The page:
Protests Held Across Balochistan and Islamabad on Eid

Pakistan Balochistan

During the Eid celebrations, various groups and families of missing persons, student organizations, and political parties, staged protests across Balochistan and Islamabad, demanding action on enforced disappearances, Balochistan Post reported.

Demonstrators from diverse backgrounds called for the safe recovery of missing persons and an end to the long-standing issue of enforced disappearances in Balochistan, a tactic human rights organizations accuse the Pakistani state of using to suppress dissent.

In Turbat, a protest against enforced disappearances was organised by the Baloch Students Organization (BSO) and families of missing persons, addressing “state oppression and violence towards the Baloch nation”.

The protesters said the primary purpose of their demonstration was to unveil the “state’s oppressive” actions against the Baloch people on both national and international levels. They appealed to the civilised nations to intervene in Balochistan, urging them to take action to prevent further injustice and oppression faced by the Baloch nation, Balochistan Post reported.

The participants in the Turbat protest also underscored the need for the state to reassess its policies before the situation worsens further. They highlighted the resilience of the Baloch people, who have a long history of resisting oppression and are determined to ensure their survival.

In Khuzdar, families of forcibly disappeared individuals protested on Eid, seeking the safe return of their relatives and accountability for those responsible for the enforced disappearances. The protest, held at Shaheed Abdul Razzaq Chowk, was reportedly met with harassment from Frontier Corps personnel. Grieving families expressed their distress over forced disappearances by state authorities, opting to protest instead of celebrating Eid, Balochistan Post reported.

In Gwadar, Haq Do Tehreek and families of missing individuals staged a protest on Eid, drawing a diverse crowd of women, children, and local political leaders. Demonstrators accused the state of criminality, insisting that if the missing persons are criminals, they should be brought to court rather than forcibly disappeared. Rukhsana Dost, sister of missing Azeem Dost, recounted her brother’s ordeal, and protesters also demanded the recovery of Haq Do Tehreek leader Maulana Hidayat-ur-Rahman.

Rukhsana Dost shared that her brother was made to disappear for eight years now, and despite their daily protests and demands for justice, there has been no effect on the authorities or those responsible for the disappearances. Rukhsana Dost said, “Our demand has always been for the return of my brother. We repeatedly ask that if he is a criminal, then present him in court and prove the charges against him. However, even the courts are failing to provide justice to the citizens.”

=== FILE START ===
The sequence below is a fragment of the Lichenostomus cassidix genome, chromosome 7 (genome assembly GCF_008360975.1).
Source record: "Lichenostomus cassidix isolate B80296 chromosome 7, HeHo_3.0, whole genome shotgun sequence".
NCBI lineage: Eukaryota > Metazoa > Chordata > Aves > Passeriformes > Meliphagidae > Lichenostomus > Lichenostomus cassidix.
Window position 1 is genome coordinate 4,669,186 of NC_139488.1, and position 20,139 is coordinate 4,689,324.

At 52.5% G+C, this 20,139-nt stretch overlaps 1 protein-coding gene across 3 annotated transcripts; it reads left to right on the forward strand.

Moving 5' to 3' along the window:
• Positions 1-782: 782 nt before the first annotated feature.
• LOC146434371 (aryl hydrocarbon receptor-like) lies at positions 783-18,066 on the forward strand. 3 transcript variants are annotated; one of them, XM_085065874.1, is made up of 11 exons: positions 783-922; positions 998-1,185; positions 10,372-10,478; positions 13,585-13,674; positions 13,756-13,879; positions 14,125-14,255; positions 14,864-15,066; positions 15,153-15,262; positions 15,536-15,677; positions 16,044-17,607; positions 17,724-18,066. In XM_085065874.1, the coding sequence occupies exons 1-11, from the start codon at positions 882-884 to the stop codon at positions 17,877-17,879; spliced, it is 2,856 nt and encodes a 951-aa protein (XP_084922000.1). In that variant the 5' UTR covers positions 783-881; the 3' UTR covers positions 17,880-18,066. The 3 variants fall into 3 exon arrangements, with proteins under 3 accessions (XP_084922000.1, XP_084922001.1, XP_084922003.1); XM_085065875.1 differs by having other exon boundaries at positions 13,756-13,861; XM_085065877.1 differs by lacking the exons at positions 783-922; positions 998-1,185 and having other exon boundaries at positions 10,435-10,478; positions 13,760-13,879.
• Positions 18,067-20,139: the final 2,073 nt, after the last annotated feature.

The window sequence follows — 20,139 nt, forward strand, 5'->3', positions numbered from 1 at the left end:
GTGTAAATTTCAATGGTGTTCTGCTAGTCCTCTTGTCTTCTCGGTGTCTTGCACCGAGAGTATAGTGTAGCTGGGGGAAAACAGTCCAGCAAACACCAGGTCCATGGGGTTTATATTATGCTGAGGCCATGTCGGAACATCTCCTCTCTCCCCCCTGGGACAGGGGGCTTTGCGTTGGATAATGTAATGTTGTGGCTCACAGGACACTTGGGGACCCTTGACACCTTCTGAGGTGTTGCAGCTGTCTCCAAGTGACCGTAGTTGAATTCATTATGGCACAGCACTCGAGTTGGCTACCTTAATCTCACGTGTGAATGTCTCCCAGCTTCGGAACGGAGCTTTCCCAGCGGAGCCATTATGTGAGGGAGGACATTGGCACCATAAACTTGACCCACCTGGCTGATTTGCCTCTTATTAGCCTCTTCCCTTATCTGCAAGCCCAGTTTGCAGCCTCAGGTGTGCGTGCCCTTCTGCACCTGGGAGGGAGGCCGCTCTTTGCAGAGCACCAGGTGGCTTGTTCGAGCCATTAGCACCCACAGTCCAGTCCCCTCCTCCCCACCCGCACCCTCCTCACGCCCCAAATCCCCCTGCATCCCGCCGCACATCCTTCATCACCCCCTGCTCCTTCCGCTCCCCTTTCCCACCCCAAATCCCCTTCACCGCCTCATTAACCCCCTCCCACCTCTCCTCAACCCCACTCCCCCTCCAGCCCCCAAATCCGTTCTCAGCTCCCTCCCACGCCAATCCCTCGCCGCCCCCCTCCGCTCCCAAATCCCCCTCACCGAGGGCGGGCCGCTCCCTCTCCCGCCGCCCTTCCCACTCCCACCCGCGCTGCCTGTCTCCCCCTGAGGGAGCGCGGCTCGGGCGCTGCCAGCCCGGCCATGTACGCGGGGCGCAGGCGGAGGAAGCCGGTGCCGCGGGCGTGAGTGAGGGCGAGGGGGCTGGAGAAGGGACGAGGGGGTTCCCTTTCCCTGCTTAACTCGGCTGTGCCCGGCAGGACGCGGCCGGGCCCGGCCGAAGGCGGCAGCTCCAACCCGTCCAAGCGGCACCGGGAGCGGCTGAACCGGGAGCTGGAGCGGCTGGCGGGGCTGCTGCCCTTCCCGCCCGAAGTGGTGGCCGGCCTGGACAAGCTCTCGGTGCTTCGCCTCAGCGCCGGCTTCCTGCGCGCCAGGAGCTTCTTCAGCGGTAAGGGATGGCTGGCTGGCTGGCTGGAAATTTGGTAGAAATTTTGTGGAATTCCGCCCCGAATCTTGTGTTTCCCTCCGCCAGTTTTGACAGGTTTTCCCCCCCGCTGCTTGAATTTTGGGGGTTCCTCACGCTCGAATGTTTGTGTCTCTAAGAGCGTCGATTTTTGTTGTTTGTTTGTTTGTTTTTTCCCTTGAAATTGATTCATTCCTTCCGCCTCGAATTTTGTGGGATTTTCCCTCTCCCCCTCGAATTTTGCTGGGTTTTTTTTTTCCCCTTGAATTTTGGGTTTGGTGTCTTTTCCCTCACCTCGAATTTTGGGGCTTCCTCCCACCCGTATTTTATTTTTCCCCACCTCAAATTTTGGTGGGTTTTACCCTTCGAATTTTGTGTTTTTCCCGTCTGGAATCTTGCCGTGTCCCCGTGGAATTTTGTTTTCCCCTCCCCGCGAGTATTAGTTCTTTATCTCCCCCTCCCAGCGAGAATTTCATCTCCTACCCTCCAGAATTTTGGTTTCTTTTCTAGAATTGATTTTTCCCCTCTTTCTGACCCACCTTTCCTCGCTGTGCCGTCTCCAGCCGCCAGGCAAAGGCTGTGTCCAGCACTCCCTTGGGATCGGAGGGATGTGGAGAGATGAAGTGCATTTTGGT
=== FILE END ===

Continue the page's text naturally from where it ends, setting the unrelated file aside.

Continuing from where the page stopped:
Despite police attempts to halt the rally, protesters persevered, and incidents of obstruction by police and Pakistani forces were reported, Balochistan Post reported.

In Quetta, a protest was held by the Voice for Baloch Missing Persons (BYC) and the Baloch Yakjehti Committee, with demonstrators assembling at the Quetta Press Club. The protesters demanded an end to enforced disappearances and the recovery of missing persons in Balochistan. Representatives from various political and social organisations, including the Balochistan National Party and BSO, participated in the event.

Panjgur saw a protest against forced disappearances, attended by a range of political and social organizations. The protesters warned of worsening conditions in Balochistan if the state and its institutions did not change their approach towards the Baloch people. They urged the state to tackle enforced disappearances, cautioning that the situation could escalate if their demands were not addressed, with the responsibility lying on the state and its institutions, Balochistan Post reported.

Baloch student organisations also protested outside the Islamabad National Press Club on the first day of Eid. They held pictures of the detained Mahal Baloch and other missing persons forcibly abducted by Pakistani forces, criticizing the state for intensifying enforced disappearances in Balochistan, with not only Baloch men but also Baloch women being abducted in public.

The students shared their fears of not being able to return home on Eid due to the risk of being forcibly disappeared. Civil society group members joined the Baloch students in solidarity during the Islamabad protest, Balochistan Post reported.

These widespread protests underline the deepening crisis of enforced disappearances in Balochistan and the growing concern for the safety and rights of the Baloch people. The demonstrations emphasize the pressing need for a comprehensive solution to address the issue of enforced disappearances and ensure the protection of human rights in the region.

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